by Throwback at Trapper Creek
I find people either like squash or don't care for it at all. I happen to love squash of all types, especially winter squash. Not only is it really good for you, providing much needed nutrients in the dead of winter, it tastes good, and stores with a minimum of fuss. No canning or freezing is needed - winter squash comes with it's own storage container, namely a tough skin. All you need to do it store it in a cool, dry place and protect from freezing. It doesn't get much easier than that.
It also can be very productive if you have the space to devote to the rambling vines and fertile soil. I grew 427 pounds of winter squash in less than 1/3 the space I devoted to growing 400 pounds of potatoes. Granted I have large gardens on our farm, but I think even a smaller garden can grow some productive squash vines with a little ingenuity in regards to variety selection, and trellising or maybe a 3 sisters approach.
Sweet Meat winter squash - corky stem.
Rather than talking much about growing winter squash, I want to center on harvesting techniques to ensure good results in storage. We live in a cool, maritime climate, which has a long growing season for some hardy crops, but getting warm season crops to ripen is sometimes a little sketchy. Butternut types (Cucurbita moschata) are out in my location, however Hubbard type (Cucurbita maxima) and Acorn and Delicata (Cucurbita pepo) are the best candidates. Maxima type tend to keep longer than the pepo type. If you're not sure of what type you have, you can tell by the stem. Maxima usually has a corky stem with no spines, and pepo will have a woody stem with spines. If you want short term storage (2 -3- months) the pepo type like Acorn are great, and for longer term storage (5 - 8 months) try some Maxima types. They also come in a variety of sizes, small for easing into squashdom, and larger for aficionados.
Styrian Naked Seed pumpkin - woody stem.
Careful harvesting techniques are crucial to long term storage. Keeping the stem intact is important, not for a convenient handle, but rather to keep the entire squash enclosed in its protective skin with no openings. The easiest way to do this is to cut the stem instead of trying to wrench it from the vine, which often results in a corky stem attached to the vine instead of your squash. Carry your squash by lifting it with both hands, instead of using the stem for a handle. Likewise if you are buying winter squash for storage, look for specimens that still have their stem intact. Field harvesting techniques need to be expedient, and most winter squash for sale even at the farmers market most likely will be missing their stems, since most are destined for immediate use, not storage. In the home garden you can afford to take a little more time and keep your stems.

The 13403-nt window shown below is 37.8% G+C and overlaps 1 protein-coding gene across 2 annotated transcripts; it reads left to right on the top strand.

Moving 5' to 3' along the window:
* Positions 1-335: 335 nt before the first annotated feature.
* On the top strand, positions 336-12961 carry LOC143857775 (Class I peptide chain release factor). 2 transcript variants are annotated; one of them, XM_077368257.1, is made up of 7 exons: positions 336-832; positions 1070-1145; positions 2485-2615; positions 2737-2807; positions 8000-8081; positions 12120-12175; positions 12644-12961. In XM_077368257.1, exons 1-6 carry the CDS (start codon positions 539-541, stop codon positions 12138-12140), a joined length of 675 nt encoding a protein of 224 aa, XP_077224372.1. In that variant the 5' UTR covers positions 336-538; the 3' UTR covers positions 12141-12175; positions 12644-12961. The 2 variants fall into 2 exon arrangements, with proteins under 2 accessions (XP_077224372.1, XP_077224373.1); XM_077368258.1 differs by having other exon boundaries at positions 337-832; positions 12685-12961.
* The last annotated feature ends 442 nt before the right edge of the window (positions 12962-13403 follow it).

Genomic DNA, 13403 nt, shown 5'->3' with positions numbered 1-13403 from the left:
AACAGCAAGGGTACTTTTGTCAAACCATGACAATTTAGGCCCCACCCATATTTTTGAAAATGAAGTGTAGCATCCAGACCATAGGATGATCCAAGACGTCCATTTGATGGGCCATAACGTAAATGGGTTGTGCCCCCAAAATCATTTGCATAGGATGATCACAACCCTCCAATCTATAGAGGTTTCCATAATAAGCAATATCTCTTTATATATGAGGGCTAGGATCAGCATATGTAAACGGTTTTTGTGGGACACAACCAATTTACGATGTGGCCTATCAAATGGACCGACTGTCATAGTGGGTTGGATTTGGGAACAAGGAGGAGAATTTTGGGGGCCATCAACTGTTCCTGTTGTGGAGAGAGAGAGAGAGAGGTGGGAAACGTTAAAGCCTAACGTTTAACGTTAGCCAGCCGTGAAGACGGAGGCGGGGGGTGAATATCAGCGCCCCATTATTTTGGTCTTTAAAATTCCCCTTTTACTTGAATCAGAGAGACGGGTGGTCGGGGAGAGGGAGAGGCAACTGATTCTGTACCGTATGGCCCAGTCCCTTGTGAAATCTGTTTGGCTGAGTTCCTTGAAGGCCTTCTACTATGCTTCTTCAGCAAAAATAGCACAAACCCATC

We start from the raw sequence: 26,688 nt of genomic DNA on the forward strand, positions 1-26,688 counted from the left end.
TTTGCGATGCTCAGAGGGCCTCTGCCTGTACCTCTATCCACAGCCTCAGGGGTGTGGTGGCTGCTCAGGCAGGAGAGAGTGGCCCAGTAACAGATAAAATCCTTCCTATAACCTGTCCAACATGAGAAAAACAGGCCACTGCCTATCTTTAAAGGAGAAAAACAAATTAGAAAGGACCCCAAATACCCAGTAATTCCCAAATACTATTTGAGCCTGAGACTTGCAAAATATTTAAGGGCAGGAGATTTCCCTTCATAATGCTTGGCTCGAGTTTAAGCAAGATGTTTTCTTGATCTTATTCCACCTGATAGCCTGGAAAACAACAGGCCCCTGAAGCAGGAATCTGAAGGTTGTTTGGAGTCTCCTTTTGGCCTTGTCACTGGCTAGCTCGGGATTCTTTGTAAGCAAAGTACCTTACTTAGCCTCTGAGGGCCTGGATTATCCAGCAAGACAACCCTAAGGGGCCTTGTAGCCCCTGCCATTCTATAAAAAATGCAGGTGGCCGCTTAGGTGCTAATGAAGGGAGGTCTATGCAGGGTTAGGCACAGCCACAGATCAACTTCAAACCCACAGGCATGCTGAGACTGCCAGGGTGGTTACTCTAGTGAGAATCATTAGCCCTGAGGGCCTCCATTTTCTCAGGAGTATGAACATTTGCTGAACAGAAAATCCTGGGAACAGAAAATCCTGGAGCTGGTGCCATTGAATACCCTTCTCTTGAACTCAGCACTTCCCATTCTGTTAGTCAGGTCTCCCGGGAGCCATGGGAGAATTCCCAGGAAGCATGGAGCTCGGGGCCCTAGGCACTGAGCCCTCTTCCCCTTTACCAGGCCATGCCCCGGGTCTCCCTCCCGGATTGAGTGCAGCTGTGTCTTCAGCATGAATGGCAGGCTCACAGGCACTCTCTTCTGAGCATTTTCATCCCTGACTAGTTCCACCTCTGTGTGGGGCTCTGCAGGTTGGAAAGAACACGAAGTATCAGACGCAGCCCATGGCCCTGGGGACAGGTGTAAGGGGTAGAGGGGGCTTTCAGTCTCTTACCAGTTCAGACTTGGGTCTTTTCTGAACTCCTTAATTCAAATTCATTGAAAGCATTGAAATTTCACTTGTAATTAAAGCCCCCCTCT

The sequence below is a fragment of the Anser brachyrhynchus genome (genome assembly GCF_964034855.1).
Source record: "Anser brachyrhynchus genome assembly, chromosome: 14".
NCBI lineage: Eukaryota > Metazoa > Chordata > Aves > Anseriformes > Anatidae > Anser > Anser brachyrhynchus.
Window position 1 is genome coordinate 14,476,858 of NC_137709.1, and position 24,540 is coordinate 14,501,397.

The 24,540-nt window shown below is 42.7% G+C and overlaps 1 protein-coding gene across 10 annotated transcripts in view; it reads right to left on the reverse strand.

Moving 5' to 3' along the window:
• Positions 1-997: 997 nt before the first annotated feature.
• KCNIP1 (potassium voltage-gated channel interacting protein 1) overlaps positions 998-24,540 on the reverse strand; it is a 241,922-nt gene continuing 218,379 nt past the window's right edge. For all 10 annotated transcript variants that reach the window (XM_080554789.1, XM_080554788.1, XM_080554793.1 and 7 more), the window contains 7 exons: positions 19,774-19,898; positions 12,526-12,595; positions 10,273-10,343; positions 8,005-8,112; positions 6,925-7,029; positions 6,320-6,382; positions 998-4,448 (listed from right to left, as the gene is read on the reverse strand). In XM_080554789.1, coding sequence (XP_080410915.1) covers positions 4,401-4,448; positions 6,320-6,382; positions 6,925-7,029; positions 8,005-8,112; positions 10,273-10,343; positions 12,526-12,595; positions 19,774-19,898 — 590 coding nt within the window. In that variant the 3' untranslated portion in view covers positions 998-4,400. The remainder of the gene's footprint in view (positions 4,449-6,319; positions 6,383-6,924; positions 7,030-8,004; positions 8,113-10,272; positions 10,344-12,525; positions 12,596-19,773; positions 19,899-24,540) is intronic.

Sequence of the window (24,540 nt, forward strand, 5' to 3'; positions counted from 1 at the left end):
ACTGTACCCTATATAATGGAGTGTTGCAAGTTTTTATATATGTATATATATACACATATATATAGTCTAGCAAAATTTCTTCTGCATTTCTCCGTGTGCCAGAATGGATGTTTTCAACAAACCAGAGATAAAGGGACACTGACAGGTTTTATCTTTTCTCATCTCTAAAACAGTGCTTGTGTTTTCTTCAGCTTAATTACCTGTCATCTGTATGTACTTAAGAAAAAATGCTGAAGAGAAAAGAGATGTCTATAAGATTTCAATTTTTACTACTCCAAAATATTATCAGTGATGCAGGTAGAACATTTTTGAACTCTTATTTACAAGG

Dogs on vole patrol.
Not all your squash may be suitable for storage. In this particular variety, Sweet Meat, you will be looking for a grayish blue squash. This immature green squash pictured above will not be ripe enough to keep and shouldn't be harvested for keeping. It will make great hen or livestock food though, so it will not go to waste.
The squash on the left will keep many months in storage, the grayish, green squash on the right may keep for a while but should be used first.
Wheelbarrows come in handy for transport heavy squash to the curing area. These weigh in between 12 - 18 pounds apiece. By carefully placing these I can avoid the stems damaging adjacent squash, since the skin is still tender before curing.
Sweet Meat winter squash original Gill Brothers strain.
Winter squash will benefit from a curing period of two weeks or so at 70 - 80 degrees before being moved to a cool storage area like a cool bedroom, or attic. I use a greenhouse bench, covering for nighttime if the temperatures are going to dip below 50 degrees. The curing period at a higher temperature dries the shell creating a perfect storage container. This particular variety gets sweeter in storage, and keeps well until June. If you haven't grown winter squash before, now is a perfect time to taste test varieties from the farmers market, it would be realistic to expect if your local farmers are growing winter squash, it will do well in the home garden too.
For the frugal pantry, it's hard to go wrong with such a versatile vegetable that lends itself to savory and sweet recipes and requires virtually no processing for storage. I see pumpkin pie in my future this winter!